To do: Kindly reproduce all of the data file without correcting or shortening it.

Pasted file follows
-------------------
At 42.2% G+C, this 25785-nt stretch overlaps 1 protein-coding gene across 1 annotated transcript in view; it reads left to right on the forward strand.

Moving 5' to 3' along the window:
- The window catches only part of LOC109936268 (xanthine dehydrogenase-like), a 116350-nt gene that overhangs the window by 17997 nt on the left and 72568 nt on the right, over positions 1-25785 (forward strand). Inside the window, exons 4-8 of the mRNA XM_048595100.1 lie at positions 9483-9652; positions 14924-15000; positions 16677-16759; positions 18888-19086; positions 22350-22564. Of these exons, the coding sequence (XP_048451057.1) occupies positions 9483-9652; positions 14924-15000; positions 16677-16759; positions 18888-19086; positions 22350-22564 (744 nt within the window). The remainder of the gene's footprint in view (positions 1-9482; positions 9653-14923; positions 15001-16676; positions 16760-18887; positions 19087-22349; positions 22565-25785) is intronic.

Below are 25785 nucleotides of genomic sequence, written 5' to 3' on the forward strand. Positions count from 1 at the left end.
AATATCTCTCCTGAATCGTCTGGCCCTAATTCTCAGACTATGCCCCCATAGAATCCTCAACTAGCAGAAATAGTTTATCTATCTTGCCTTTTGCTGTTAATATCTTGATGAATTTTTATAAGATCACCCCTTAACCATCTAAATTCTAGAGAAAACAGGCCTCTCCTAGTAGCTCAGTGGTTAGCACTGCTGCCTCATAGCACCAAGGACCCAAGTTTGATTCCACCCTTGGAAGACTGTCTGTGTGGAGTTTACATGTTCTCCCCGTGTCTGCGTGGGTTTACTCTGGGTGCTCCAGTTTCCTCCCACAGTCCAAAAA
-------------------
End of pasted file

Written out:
At 42.2% G+C, this 25785-nt stretch overlaps 1 protein-coding gene across 1 annotated transcript in view; it reads left to right on the forward strand.

Moving 5' to 3' along the window:
- The window catches only part of LOC109936268 (xanthine dehydrogenase-like), a 116350-nt gene that overhangs the window by 17997 nt on the left and 72568 nt on the right, over positions 1-25785 (forward strand). Inside the window, exons 4-8 of the mRNA XM_048595100.1 lie at positions 9483-9652; positions 14924-15000; positions 16677-16759; positions 18888-19086; positions 22350-22564. Of these exons, the coding sequence (XP_048451057.1) occupies positions 9483-9652; positions 14924-15000; positions 16677-16759; positions 18888-19086; positions 22350-22564 (744 nt within the window). The remainder of the gene's footprint in view (positions 1-9482; positions 9653-14923; positions 15001-16676; positions 16760-18887; positions 19087-22349; positions 22565-25785) is intronic.

Below are 25785 nucleotides of genomic sequence, written 5' to 3' on the forward strand. Positions count from 1 at the left end.
AATATCTCTCCTGAATCGTCTGGCCCTAATTCTCAGACTATGCCCCCATAGAATCCTCAACTAGCAGAAATAGTTTATCTATCTTGCCTTTTGCTGTTAATATCTTGATGAATTTTTATAAGATCACCCCTTAACCATCTAAATTCTAGAGAAAACAGGCCTCTCCTAGTAGCTCAGTGGTTAGCACTGCTGCCTCATAGCACCAAGGACCCAAGTTTGATTCCACCCTTGGAAGACTGTCTGTGTGGAGTTTACATGTTCTCCCCGTGTCTGCGTGGGTTTACTCTGGGTGCTCCAGTTTCCTCCCACAGTCCAAAAA